Ryon Healy (1B/3B, Seattle Mariners) – To forego the low-hanging fruit pun, he is seeming more and more a fad like the roller-shoes of the same name. I hate to kick someone while they’re down as he’s on the DL, but even in leagues with multiple DL spots, he’s probably not worth waiting on even for a short period. He was posting career worst swinging strike rates and only 16% Hard Contact. I am a bigger fan of Vogelbach and expect Healy to be Wally Pipp-ed by the time he returns, receiving only Danny Valencia-like playing time? Do you want another Danny Valencia? Didn’t think so. Drop in 12-teamers and heck, 15-teamers can probably do better as well.

Jason Kipnis (2B/OF, Cleveland Indians) – There must be something in the water in Cleveland. Oh right, toxic industrial sludge, the usual. But Kipnis has been among the worst, with a .098 average with no homers. He started building up hype in the spring, drawing undeserved comparisons to Kinsler, but Kip is a guy who probably only had .260-15-15 upside when healthy, and him being fully healthy seems like a longshot at this point. While his K/BB doesn’t look so bad, xStats gives him a pathetic .199 xAVG, and .349 xSLG, so just because he’s been unlucky, doesn’t mean he hasn’t also just stunk. While I’d still hold in deeper 15-team, In 12-team formats, you can and should Jason Skipthis.

Ben Pernick

I've been writing for Pitcher List since the beginning, and have been a fantasy baseball addict now for 20 years. I grew up as a Red Sox fan in New York, but now I declare allegiance only to my fantasy teams.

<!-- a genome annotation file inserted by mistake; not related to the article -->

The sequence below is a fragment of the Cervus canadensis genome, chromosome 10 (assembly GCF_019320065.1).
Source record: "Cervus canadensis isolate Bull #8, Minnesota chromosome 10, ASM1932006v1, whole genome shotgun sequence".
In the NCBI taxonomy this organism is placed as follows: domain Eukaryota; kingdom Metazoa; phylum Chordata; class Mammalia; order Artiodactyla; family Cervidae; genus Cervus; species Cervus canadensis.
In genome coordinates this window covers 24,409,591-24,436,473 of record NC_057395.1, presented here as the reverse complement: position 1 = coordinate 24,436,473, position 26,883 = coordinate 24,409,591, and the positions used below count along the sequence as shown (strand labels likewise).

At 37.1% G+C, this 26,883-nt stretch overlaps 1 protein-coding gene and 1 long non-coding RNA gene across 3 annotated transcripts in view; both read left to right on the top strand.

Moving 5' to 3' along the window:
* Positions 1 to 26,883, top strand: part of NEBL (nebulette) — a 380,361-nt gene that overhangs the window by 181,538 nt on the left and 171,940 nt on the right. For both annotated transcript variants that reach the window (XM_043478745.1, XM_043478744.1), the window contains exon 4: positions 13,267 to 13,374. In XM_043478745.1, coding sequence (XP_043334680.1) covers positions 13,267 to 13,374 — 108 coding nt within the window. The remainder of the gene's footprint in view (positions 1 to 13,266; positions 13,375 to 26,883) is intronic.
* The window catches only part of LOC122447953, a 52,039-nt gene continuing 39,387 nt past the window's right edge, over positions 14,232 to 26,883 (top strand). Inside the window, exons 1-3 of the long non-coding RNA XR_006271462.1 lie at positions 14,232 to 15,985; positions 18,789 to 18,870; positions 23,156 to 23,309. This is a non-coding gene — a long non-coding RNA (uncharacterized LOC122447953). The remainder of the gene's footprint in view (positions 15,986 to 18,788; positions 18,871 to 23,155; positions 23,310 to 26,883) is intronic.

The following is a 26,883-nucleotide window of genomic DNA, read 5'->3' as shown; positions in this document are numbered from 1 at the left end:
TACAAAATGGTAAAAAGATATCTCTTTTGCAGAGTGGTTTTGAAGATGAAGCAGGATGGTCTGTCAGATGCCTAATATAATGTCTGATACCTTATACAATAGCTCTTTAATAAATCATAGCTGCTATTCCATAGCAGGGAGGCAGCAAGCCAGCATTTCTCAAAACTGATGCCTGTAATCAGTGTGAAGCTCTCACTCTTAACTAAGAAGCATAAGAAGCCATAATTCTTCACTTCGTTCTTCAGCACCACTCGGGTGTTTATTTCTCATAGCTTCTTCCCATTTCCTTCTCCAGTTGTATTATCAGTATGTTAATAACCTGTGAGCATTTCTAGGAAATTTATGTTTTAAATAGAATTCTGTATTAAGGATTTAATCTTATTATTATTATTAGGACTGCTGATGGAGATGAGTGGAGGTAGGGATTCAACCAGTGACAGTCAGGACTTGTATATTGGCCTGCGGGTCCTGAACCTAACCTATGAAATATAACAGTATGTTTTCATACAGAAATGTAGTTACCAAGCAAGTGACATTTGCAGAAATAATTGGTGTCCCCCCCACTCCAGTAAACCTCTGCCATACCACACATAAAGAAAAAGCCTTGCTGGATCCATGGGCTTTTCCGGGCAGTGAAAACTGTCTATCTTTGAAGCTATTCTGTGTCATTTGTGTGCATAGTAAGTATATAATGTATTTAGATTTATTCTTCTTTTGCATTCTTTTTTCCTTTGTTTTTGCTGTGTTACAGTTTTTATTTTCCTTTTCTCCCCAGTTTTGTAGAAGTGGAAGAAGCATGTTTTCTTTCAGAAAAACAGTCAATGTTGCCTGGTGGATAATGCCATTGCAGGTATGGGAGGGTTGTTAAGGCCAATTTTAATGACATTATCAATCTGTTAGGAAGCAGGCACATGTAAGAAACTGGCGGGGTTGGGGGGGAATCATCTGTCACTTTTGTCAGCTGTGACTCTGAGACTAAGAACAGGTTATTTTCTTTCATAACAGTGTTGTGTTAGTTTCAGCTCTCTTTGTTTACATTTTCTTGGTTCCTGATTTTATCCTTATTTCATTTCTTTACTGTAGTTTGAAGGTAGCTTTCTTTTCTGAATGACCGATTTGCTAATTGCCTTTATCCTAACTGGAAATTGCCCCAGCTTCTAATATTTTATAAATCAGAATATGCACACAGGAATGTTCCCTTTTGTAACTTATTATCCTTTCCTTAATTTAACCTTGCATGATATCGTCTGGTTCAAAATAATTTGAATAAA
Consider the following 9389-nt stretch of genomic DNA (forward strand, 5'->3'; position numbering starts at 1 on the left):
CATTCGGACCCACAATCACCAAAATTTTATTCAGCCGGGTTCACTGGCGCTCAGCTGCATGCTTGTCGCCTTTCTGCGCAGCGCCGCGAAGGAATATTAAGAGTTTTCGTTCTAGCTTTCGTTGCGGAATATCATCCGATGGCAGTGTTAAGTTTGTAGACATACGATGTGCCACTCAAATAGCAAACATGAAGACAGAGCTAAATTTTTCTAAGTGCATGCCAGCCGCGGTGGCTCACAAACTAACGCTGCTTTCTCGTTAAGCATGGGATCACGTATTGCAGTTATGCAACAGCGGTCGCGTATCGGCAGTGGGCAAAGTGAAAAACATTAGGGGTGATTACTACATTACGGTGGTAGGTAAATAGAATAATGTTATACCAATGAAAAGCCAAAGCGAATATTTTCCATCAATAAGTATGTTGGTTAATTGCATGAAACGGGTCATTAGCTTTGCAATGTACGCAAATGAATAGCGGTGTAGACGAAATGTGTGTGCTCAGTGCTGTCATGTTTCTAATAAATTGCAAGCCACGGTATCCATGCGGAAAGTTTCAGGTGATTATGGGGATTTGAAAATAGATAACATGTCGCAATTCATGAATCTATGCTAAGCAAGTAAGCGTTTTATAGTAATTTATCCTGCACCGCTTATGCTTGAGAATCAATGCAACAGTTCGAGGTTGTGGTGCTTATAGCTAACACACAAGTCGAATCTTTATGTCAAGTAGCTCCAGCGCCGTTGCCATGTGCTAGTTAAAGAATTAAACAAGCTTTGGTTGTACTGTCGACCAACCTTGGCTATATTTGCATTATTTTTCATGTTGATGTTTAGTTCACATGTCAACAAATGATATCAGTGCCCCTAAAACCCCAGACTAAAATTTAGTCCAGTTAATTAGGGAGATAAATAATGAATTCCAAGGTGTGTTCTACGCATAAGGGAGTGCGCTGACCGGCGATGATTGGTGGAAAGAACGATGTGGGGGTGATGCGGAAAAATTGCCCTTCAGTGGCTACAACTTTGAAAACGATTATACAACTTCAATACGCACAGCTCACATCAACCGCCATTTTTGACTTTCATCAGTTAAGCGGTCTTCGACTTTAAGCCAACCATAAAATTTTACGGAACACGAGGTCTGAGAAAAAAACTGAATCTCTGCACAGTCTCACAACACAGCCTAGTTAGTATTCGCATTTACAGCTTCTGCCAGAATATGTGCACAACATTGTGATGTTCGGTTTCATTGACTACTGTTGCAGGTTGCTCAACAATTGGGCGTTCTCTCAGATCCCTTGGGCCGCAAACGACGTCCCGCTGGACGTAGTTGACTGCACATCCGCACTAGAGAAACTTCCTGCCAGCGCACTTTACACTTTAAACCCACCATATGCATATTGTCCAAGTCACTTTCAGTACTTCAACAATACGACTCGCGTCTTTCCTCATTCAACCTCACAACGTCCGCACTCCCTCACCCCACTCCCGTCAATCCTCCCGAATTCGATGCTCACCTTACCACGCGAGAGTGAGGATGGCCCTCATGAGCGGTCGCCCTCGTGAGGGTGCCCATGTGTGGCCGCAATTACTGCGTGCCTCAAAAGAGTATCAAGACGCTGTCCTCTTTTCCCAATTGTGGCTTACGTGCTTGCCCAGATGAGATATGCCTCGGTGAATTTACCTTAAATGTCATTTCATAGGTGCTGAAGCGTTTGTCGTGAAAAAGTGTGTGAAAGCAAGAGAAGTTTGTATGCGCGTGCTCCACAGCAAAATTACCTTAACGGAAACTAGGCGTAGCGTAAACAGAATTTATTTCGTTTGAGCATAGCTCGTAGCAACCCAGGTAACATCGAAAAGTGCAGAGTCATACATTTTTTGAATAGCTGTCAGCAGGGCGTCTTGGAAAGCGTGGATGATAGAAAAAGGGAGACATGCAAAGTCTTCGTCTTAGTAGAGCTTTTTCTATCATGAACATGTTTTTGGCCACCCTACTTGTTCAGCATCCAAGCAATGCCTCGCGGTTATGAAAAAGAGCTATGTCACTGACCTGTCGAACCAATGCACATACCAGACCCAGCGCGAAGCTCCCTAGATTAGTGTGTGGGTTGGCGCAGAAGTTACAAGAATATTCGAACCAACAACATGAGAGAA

30 responses to “Buy & Sell 4/11: Identifying Who to Add and Who to Drop”

  1. theKraken says:

    Chapman or Franco? Who would you prefer if you had a choice? I am a Franco guy, but I have also lived through many unplayable stretches of his career.

  2. Tom says:

    Have you noticed any concrete changes with Franco that might hint at a breakout? Brad Johnson noted that he’s made a changed to his stance that has allowed him to stay through the ball longer and at the same time improve his launch angle. The fact that his xWOBA suggests that he has actually underperformed his advanced metrics thus far have me very intrigued.

    Would you drop Todd Frazier for him?

    • Ben Pernick says:

      Yeah I think it’s good to be bold at this point in the season, so yes I’ll bet on the good things I’ve seen and heard. I’d drop Frazier for him and not look back… Franco could’ve still outperformed Frazier even before the swing changes!

    • theKraken says:

      I watch a lot of him and I don’t see a big difference. I don’t think his mechanics have ever been the issue. I think he fails because of a hitch that he creates when he gets a pitch he likes. If you have ever played baseball, then you know what I am talking about when you recognize that you just got your pitch and you try to do too much with it. That is also the thing that a hitter could grow out of with experience. I think he just misses mistake pitches too frequently – combine that with poor approach and you have an extremely gifted hitter who consistently sabotages himself, which is the kind of thing that he could fix mentally.

      Probably worth mentioning that he was looking drop-able a week ago. A couple bombs carry a ton of weight this early in the season. His hit yesterday was complete garbage. I love him if you can’t tell, but I haven’t seen anything different. Dude has always been capable of going on a tear. If he were ever able to put it together, the ceiling is more like 40 than 30 HR.

      • Ben Pernick says:

        I mean, you’re not wrong, numbers can take a big swing early and Maikel did a lot of his damage in a 20-run trouncing against Miami beer-league pitching. And yeah I know the good pitch hitch issue… it’s still early enough he can fix it. And still, even if the changes don’t last, his likely floor isn’t far from Frazier’s projections, and Maikel’s likely ceiling is higher so I’d still make that move.